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The Berghof was Adolf Hitler’s home in the Obersalzberg of the Bavarian Alps near Berchtesgaden, Bavaria, Germany. Other than the Wolfsschanze in East Prussia, Hitler spent more time at the Berghof than anywhere else during World War II. It was also one of the most widely known of his headquarters, which were located throughout Europe.
Rebuilt, much expanded and renamed in 1935, the Berghof was Hitler’s vacation residence for ten years. In late April 1945 the house was damaged by British aerial bombs, set on fire by retreating SS troops in early May, and looted after Allied troops reached the area. The burnt out shell was demolished by the Bavarian government in 1952.
Hitler’s official residence in Munich, September 1938.
The Führerbunker (English: “Leader’s bunker”) was an air-raid shelter located near the Reich Chancellery in Berlin, Germany. It was part of a subterranean bunker complex which was constructed in two major phases in 1936 and 1943. It was the last of the Führer Headquarters (Führerhauptquartiere) used by Adolf Hitler.
Hitler took up residence in the Führerbunker on 16 January 1945 and it became the centre of the Nazi regime until the last week of World War II in Europe. Hitler married Eva Braun here during the last week of April 1945, shortly before they committed suicide.
After the war both the old and new Chancellery buildings were levelled by the Soviets. Despite some attempts at demolition, the underground complex remained largely undisturbed until 1988–89. During reconstruction of that area of Berlin, the sections of the old bunker complex that were excavated were for the most part destroyed. The site remained unmarked until 2006, when a small plaque with a schematic was installed. Some corridors of the bunker still exist, but are sealed off from the public.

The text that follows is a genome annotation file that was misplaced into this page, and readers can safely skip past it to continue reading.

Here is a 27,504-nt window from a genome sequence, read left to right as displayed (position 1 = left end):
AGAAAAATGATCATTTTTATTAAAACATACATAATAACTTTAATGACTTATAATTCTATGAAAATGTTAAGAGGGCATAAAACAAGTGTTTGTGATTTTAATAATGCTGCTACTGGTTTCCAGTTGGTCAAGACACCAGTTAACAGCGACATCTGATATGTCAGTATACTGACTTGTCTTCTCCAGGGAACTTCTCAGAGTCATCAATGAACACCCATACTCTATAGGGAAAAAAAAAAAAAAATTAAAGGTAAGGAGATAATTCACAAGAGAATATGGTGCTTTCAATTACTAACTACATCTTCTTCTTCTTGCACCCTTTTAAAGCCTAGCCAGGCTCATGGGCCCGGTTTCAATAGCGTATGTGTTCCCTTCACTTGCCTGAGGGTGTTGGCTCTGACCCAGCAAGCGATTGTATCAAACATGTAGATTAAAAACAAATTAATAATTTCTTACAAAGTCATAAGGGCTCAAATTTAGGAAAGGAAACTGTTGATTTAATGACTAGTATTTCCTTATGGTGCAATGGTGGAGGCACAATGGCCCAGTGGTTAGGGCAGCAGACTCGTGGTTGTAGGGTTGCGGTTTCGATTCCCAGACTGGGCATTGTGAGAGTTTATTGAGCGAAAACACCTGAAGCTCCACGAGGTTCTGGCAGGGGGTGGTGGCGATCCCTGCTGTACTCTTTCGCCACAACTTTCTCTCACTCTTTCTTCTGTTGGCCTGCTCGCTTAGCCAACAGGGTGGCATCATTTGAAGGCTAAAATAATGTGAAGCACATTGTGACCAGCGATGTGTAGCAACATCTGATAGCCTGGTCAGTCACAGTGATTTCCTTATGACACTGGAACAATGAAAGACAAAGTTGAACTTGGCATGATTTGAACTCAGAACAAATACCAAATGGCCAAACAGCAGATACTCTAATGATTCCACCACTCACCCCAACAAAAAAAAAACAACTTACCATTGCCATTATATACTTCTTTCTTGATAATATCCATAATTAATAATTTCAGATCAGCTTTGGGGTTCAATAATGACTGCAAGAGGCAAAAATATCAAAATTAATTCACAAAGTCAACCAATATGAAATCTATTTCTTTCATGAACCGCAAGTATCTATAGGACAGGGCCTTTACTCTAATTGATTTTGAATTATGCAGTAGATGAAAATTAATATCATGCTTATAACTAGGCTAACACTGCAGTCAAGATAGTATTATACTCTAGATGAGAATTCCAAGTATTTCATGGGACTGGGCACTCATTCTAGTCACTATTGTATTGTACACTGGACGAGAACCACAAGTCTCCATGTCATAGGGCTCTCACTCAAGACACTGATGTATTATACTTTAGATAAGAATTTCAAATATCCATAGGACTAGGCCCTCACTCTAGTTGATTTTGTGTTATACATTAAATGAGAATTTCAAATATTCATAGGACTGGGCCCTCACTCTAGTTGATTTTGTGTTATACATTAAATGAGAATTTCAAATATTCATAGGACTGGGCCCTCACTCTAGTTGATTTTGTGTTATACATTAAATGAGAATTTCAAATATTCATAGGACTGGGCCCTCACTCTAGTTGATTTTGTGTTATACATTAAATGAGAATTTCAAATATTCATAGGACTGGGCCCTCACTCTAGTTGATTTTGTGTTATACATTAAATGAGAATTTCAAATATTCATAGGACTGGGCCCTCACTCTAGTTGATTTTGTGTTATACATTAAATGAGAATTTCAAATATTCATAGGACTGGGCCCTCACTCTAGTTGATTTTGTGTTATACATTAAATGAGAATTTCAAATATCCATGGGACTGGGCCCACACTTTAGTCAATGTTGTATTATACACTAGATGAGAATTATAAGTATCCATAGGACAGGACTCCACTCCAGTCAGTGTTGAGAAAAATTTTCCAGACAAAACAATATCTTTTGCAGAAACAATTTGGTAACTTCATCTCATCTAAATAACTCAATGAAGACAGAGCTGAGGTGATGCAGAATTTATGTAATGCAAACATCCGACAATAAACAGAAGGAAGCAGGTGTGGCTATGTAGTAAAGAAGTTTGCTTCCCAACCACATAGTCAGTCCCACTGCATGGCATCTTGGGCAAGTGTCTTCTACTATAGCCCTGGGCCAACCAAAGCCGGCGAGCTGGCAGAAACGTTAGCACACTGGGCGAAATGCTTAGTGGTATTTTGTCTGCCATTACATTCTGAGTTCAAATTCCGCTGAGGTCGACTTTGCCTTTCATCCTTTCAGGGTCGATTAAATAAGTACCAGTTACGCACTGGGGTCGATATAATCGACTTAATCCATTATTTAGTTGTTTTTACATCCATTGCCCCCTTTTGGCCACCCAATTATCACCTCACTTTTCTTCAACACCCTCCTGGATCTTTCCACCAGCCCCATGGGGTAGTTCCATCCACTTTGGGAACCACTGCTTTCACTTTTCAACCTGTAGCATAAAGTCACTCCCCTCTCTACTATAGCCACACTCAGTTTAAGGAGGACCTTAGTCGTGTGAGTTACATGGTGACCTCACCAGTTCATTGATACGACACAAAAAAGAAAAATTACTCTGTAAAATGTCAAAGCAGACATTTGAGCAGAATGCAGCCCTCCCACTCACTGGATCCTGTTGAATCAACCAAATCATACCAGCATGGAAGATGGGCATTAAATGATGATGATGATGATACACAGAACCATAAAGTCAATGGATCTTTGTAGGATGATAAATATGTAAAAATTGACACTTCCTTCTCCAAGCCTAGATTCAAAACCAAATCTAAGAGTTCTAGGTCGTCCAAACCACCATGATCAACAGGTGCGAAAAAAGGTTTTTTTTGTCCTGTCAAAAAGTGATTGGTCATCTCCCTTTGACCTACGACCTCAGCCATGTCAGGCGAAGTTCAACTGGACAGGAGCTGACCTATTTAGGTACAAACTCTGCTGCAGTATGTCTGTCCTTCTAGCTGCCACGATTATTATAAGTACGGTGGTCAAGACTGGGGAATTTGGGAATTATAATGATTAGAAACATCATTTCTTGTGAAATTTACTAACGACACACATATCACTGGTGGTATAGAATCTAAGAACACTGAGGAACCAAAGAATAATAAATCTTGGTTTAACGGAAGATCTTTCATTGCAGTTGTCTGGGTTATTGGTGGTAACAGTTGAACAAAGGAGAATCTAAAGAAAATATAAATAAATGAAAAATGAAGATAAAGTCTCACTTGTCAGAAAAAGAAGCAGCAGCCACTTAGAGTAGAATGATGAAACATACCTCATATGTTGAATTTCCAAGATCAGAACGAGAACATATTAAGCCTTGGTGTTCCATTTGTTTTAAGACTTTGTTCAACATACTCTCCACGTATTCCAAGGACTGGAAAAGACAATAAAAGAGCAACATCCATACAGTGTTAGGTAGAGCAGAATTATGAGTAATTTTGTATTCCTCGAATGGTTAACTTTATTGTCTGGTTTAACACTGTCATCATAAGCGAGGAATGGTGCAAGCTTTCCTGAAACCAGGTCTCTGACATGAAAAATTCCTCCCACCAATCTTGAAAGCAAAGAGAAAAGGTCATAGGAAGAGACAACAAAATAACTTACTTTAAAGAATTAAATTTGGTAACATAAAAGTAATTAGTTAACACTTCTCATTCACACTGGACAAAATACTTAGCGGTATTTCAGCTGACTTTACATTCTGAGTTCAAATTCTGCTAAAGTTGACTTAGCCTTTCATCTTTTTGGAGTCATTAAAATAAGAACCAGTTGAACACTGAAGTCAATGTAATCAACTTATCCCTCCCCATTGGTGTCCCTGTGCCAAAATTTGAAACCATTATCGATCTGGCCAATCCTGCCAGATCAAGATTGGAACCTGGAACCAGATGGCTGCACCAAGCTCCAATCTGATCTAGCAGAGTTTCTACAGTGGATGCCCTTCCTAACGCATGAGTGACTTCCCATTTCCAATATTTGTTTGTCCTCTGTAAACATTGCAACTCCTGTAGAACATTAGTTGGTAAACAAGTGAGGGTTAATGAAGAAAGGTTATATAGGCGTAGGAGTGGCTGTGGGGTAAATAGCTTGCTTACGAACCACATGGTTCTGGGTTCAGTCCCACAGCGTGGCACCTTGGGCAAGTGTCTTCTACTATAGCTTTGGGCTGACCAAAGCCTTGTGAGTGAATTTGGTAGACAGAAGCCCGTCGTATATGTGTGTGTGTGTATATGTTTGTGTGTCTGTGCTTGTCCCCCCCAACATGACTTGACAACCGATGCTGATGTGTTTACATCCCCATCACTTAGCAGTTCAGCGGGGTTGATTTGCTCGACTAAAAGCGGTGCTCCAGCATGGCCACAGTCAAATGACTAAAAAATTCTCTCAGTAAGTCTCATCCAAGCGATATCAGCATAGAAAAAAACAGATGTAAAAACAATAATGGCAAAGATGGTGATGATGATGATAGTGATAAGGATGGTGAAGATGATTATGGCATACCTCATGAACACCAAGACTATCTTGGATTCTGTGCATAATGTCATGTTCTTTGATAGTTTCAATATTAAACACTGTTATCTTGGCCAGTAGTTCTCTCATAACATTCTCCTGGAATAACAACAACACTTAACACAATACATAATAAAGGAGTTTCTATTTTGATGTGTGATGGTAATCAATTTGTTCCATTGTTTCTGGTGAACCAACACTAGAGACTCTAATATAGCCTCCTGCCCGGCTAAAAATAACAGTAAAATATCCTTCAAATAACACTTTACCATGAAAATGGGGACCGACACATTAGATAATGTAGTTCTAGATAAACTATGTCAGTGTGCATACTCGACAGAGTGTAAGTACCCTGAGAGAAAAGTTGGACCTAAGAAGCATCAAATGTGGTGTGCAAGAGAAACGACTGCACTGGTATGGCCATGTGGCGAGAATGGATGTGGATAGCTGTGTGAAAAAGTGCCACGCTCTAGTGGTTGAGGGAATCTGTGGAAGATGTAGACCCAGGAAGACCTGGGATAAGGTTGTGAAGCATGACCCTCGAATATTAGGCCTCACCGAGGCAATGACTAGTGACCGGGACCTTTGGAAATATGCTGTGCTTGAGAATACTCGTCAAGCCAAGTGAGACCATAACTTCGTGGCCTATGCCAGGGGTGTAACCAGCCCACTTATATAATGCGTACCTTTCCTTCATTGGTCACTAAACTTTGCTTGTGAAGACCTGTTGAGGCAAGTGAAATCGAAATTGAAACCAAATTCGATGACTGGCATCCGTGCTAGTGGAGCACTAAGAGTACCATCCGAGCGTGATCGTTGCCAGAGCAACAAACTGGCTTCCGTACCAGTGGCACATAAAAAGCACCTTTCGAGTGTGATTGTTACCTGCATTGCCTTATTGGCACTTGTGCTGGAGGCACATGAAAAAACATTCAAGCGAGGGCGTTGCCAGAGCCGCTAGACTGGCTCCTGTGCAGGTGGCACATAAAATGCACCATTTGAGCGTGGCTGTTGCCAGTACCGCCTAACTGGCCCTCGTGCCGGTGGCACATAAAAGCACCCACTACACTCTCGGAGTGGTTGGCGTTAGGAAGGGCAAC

Wolfsschanze or Wolf’s Lair
Wolf’s Lair (German: Wolfsschanze) was Adolf Hitler’s first Eastern Front military headquarters in World War II. The complex, which would become one of several Führerhauptquartiere (Führer Headquarters) located in various parts of occupied Europe, was built for the start of Operation Barbarossa – the invasion of the Soviet Union – in 1941. It was constructed by Organisation Todt.
The top secret, high security site was in the Masurian woods about 5 miles (8.0 km) from the small East Prussian town of Rastenburg (now Kętrzyn in Poland). It was guarded by personnel from the SS Reichssicherheitsdienst and troops from the Wehrmacht’s armoured Führer Begleit Brigade. Although three security zones surrounded the central complex where the Führer bunker was located, an attempt to kill Hitler was made at Wolf’s Lair on 20 July 1944.
Hitler first arrived at the headquarters on 23 June 1941. In total, he spent more than 800 days at the Wolfsschanze during a 3½-year period until his final departure on 20 November 1944. In the summer of 1944, work began to enlarge and reinforce many of the Wolf’s Lair original buildings, however the work was never completed because of the rapid advance of the Red Army during the Baltic Offensive in autumn 1944. On 25 January 1945, the complex was blown up and abandoned 48 hours before the arrival of Soviet forces.